Sunday, 3 January 2016

Interview: Egyptian hunger striker Mohamed Soltan


“I’M LIVING PROOF that diplomatic pressure works,” says Mohamed Soltan. The 27-year-old US citizen was released from an Egyptian prison on 31 May after spending almost two years as a political prisoner and enduring a 400-day hunger strike. During his hunger strike he almost died nine times due to hyperglycemic seizures, diabetic comas and pulmonary embolisms. Doctors kept him alive with intravenous injections of fluids and sugar.
Born in Egypt in 1988, Mohamed’s family moved to the United States in the mid-1990s. In 2012, after graduating from Ohio State University, he moved back to Egypt and began working for a petrol company. His family were supporters of President Mohamed Morsi and his father served in the new administration. After the overthrow of the democratically-elected government by the Egyptian military, he took part in the huge demonstrations in Cairo against the coup.
In many ways his story mirrors that of Irish teenager Ibrahim Halawa – with one crucial difference. In Mohamed’s case, the US Government came down hard on the Egyptians for the release of their citizen due to a widespread publicity campaign and public outcry. The Irish Government has played mute.
Mohamed was initially arrested in a raid on his family home in Cairo. The arrest came shortly after he was shot in the arm while speaking to a news team as police cleared a protest camp at al-Adawiya Square. As he is bilingual, he frequently helped foreign journalists with their reports. He  underwent an operation in which two metal pins and a plate had been inserted in his arm to help heal a shattered bone:
“They came to my father’s home looking for him. But because he wasn’t there they arrested me and three journalists I was speaking to at the time. They kidnapped us for two days and put us in a building they called ‘The Fridge’ while they cooked up an arrest warrant.”
Under Egyptian law, after 15 days of being held without charge, a person must be released or their detention extended. Mohamed was there almost 20 days and told the authorities he must now be released. “The response from the prosecutor was: ‘This is my country and we can do whatever the hell we want. We can bend whatever rules we want to bend.’”
Mohamed would  eventually be charged with being part of an anti-Government conspiracy, alongside the three journalists. His father, Salah, was arrested a short time later and is currently on Death Row.

“In the first prison, when we arrived we were made run between two lines of guards who beat us with batons, belts and chains,” says Mohamed. 
“Then they took us into a large reception room where we were made strip to our underwear. I was still wearing my sling and was beaten on my broken arm for two straight hours. The result was the pins moved so that, every time I moved my shoulder, one of the pins ripped through the deltoid muscle. There was complete medical neglect.”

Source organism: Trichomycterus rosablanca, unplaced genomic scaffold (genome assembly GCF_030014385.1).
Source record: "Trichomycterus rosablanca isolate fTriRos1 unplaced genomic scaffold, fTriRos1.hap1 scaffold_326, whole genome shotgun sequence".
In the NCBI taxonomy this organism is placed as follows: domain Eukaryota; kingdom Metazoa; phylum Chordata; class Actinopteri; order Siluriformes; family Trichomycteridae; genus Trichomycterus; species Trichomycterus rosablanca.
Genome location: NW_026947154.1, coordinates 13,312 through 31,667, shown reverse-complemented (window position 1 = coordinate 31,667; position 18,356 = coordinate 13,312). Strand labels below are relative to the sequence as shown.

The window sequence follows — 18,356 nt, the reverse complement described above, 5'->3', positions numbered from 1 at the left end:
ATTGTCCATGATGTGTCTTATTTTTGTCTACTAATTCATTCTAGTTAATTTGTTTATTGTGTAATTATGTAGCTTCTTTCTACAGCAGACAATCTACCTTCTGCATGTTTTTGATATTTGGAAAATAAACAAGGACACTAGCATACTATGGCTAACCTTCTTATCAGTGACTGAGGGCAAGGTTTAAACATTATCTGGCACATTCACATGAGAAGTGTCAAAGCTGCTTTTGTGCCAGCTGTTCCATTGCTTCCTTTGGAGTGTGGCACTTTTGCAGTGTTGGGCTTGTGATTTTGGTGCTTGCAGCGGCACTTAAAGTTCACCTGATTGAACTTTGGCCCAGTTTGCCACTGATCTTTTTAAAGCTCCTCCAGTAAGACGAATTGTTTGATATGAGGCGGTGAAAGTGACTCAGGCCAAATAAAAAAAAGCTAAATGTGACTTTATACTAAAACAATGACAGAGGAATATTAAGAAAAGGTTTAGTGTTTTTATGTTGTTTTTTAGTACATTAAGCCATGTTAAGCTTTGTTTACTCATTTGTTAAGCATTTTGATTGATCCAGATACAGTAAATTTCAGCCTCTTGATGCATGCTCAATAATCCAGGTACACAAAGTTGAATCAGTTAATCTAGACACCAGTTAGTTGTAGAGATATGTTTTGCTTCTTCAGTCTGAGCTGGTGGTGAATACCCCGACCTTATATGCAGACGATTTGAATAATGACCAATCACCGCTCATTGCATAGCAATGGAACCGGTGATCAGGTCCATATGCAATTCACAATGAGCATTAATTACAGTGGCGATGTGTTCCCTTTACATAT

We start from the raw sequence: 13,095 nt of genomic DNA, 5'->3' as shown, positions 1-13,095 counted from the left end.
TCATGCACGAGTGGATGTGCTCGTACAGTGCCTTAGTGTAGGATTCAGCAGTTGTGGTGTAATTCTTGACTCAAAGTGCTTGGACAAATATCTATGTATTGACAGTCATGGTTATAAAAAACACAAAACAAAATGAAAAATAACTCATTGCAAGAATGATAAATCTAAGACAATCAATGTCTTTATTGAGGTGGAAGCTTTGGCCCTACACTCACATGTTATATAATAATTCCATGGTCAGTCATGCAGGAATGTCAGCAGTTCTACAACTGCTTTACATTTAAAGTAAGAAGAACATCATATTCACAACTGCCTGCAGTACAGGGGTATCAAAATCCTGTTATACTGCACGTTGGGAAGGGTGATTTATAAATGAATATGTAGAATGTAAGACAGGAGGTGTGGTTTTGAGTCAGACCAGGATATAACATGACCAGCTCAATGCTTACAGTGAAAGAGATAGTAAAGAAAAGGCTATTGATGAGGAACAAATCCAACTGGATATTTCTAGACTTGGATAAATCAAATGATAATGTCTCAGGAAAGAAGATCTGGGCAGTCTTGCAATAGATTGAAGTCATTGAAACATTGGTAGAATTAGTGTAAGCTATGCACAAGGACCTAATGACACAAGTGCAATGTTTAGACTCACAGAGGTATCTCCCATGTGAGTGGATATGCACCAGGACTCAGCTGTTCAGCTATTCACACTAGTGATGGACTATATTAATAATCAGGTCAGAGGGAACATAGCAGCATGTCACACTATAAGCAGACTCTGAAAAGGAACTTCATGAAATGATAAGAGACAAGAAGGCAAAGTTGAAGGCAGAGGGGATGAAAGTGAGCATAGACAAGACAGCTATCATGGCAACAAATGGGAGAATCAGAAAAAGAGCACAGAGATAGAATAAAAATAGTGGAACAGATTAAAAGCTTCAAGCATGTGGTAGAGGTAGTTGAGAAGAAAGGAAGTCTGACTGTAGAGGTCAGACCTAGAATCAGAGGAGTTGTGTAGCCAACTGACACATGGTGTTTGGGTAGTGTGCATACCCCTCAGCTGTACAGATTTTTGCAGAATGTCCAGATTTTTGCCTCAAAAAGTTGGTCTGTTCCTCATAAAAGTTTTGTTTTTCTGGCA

He says he pleaded with the US Embassy to force the authorities to provide medical assistance but it was ignored. Eventually a fellow inmate who was a medical doctor carried out an impromptu medical procedure:
“Without anasthesia he opened up my arm with a bathroom pliers and removed the rods while other prisoners held me down.”
Mohamed said the absolute chaos within the Egyptian military regime, and the inability for anybody to seek a fair trial, forced him to make a stand.
“There was simply no way to deal with the Egyptian state in a rational way. That’s what drove me to start a hunger strike.”
Constant physical and psychological torture played a huge role in his decision.
“There was enforced sleep deprivation and I was placed in solitary confinement. Some guards would come and talk to me about suicide. Then at night they would pass me razor blades under the door and start telling me ‘End your misery and ours!’ and start telling me where I should cut. It was systematic psychological torture and I am still only recovering from it.”
As pressure built up outside for his release thanks to a prominent publicity campaign by his sister, Hanaa, authorities moved his father to the same prison.
“They would start doing similar things to him and then tell me about it. It was torture by proxy,” says Mohamed.
He says the campaign for his release forced the Egyptian regime to act.
“The only thing that works with a regime like the one in Egypt is pressure. If pressure isn’t exerted then they do not act. This is what I went through under US Embassy supervision, so I can only imagine what Ibrhim Halawa and the 40,000 other political prisoners are going through,” he says.
“We’re talking about an Irish citizen [Ibrahaim Halawa] who is in conditions which no human being should face. Me being here today is proof that something can be done. When civil society, NGOs and media put enough pressure on Government officials to act, it worked. Australian journalist Peter Greste is out too because of that kind of pressure.”
  • This article first appeared in the December 2015 edition of An Phoblacht

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